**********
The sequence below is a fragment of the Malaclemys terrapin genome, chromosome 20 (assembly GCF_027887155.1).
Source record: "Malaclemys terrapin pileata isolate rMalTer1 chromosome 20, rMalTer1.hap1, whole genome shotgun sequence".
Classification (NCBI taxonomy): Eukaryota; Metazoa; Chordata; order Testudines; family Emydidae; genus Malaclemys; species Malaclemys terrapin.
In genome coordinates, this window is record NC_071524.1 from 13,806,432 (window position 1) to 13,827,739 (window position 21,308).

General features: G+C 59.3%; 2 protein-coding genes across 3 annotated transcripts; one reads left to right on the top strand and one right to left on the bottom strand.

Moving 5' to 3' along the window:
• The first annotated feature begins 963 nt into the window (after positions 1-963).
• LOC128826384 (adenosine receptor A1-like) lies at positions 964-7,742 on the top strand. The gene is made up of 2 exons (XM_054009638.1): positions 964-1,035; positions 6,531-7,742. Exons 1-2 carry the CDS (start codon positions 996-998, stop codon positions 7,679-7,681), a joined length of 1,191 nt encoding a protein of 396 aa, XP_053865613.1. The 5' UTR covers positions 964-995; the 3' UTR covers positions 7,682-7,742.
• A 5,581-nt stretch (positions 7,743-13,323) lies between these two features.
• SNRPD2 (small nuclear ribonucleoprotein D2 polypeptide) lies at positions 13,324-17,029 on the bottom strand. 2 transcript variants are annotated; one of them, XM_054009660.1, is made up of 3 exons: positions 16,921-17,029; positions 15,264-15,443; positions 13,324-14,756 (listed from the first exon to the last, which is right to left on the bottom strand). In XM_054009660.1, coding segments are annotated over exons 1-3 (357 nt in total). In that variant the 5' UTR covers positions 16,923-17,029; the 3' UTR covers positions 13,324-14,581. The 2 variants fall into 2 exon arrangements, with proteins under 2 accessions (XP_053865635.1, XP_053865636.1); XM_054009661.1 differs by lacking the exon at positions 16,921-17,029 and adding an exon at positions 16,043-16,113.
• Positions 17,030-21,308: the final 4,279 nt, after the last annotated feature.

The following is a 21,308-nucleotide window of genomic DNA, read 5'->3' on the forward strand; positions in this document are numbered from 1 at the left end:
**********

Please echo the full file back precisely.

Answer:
The sequence below is a fragment of the Malaclemys terrapin genome, chromosome 20 (assembly GCF_027887155.1).
Source record: "Malaclemys terrapin pileata isolate rMalTer1 chromosome 20, rMalTer1.hap1, whole genome shotgun sequence".
Classification (NCBI taxonomy): Eukaryota; Metazoa; Chordata; order Testudines; family Emydidae; genus Malaclemys; species Malaclemys terrapin.
In genome coordinates, this window is record NC_071524.1 from 13,806,432 (window position 1) to 13,827,739 (window position 21,308).

General features: G+C 59.3%; 2 protein-coding genes across 3 annotated transcripts; one reads left to right on the top strand and one right to left on the bottom strand.

Moving 5' to 3' along the window:
• The first annotated feature begins 963 nt into the window (after positions 1-963).
• LOC128826384 (adenosine receptor A1-like) lies at positions 964-7,742 on the top strand. The gene is made up of 2 exons (XM_054009638.1): positions 964-1,035; positions 6,531-7,742. Exons 1-2 carry the CDS (start codon positions 996-998, stop codon positions 7,679-7,681), a joined length of 1,191 nt encoding a protein of 396 aa, XP_053865613.1. The 5' UTR covers positions 964-995; the 3' UTR covers positions 7,682-7,742.
• A 5,581-nt stretch (positions 7,743-13,323) lies between these two features.
• SNRPD2 (small nuclear ribonucleoprotein D2 polypeptide) lies at positions 13,324-17,029 on the bottom strand. 2 transcript variants are annotated; one of them, XM_054009660.1, is made up of 3 exons: positions 16,921-17,029; positions 15,264-15,443; positions 13,324-14,756 (listed from the first exon to the last, which is right to left on the bottom strand). In XM_054009660.1, coding segments are annotated over exons 1-3 (357 nt in total). In that variant the 5' UTR covers positions 16,923-17,029; the 3' UTR covers positions 13,324-14,581. The 2 variants fall into 2 exon arrangements, with proteins under 2 accessions (XP_053865635.1, XP_053865636.1); XM_054009661.1 differs by lacking the exon at positions 16,921-17,029 and adding an exon at positions 16,043-16,113.
• Positions 17,030-21,308: the final 4,279 nt, after the last annotated feature.

The following is a 21,308-nucleotide window of genomic DNA, read 5'->3' on the forward strand; positions in this document are numbered from 1 at the left end: